Today the Anabaptists still famously hold to a pacifist reading of Scripture. Anabaptists do not subscribe to the view of a just war instead adhering to “Absolute Pacifism” which states that warfare under any circumstances is forbidden by the Gospel.[8] In the twentieth century moralists argued that there can no longer be a just war since the means of modern warfare are never “proper”.[9] The further development of more potent weapons during World War II and the use of atomic weapons have much to an already robust debate.

The Mennonites most recent confession adopted in 1995 states clearly in Article 22 that they witness against all forms of violence including war among nations, capital punishment, abortion, hostilities among races, abuse of women and children, and domestic violence.[10] Peace is the will of God and the world was created in peace they say. The statement also reminds the reader that the prophets and other messengers of God pointed people towards trust in the Lord rather than depending upon weapons and military force. The statement in its entirety would be something with which Erasmus would find much common ground and likely have approved of enthusiastically. While there continue to be questions of debate within Christendom and without, it is clear that main stream Christian thought has not been supportive of modern pacifism believing instead that there are worse evils in the world.



[1] Soanes, Catherine, and Angus Stevenson. Concise Oxford English Dictionary, 11th ed. (Oxford: Oxford University Press, 2004).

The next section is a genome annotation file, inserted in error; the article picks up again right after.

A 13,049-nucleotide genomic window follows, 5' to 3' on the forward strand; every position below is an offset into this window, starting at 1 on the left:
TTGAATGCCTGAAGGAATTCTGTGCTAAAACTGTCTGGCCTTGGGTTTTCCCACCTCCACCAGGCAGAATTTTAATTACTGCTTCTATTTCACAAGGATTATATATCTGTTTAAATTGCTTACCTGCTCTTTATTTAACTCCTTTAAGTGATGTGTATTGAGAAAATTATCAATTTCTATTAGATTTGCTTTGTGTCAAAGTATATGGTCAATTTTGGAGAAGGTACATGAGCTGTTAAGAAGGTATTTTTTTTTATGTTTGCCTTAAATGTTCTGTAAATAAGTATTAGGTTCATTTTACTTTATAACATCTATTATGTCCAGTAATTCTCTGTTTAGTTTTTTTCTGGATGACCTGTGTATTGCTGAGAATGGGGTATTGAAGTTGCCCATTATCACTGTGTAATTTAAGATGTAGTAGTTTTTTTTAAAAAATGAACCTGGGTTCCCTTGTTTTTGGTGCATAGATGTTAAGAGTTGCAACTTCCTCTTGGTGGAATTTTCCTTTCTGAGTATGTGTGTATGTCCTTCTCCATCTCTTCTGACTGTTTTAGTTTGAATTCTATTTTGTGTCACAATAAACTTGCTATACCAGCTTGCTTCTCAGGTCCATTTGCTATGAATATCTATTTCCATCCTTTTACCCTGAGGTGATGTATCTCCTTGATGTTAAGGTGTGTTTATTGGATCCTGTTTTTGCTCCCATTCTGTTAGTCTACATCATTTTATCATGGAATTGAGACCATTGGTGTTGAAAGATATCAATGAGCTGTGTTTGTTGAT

[2] Elwell, Walter A., ed. Evangelical Dictionary of Theology 2nd Edition. (Grand Rapids: Baker Academic, 2001), 879.

[3] Ibid.

[4] Cross, F. L., and Elizabeth A. Livingstone. The Oxford Dictionary of the Christian Church, 3rd ed. rev. (Oxford; New York: Oxford University Press, 2005), 1731.

[5] Ibid.

[6] Friesen, Abraham. Erasmus, the Anabaptists, and the Great Commission. (Grand Rapids: Eerdmans Publishing Co., 1998), 32.

[7] Ibid.

[8] Cross, 1731-32.

[9] Cross, F. L., and Elizabeth A. Livingstone. The Oxford Dictionary of the Christian Church, 3rd ed. rev. (Oxford; New York: Oxford University Press, 2005), 1731.

[10] General Conference Mennonite Church and the Mennonite Church. The Confession of Faith in a Mennonite Perspective. 1995. http://www.mennolink.org/doc/cof/ (accessed October 11, 2011).

Sunday, November 13, 2011

Four Points of Anabaptist Theology: Part 4 Economic Sharing

Economic Sharing

The Anabaptists came to be in the earliest days of the German Reformation. The German Reformation was essentially a revolt of the laity against the Roman Catholic Church and the sacramentalism and sacerdotalism it represented.[1] Martin Luther may have started the Reformation through his break with Rome but the popular appeal of the Reformation was in the destruction of the old order. Between the destruction of the old order and the rise of the new churches that would later come to prominence across Europe, Anabaptism arose.[2]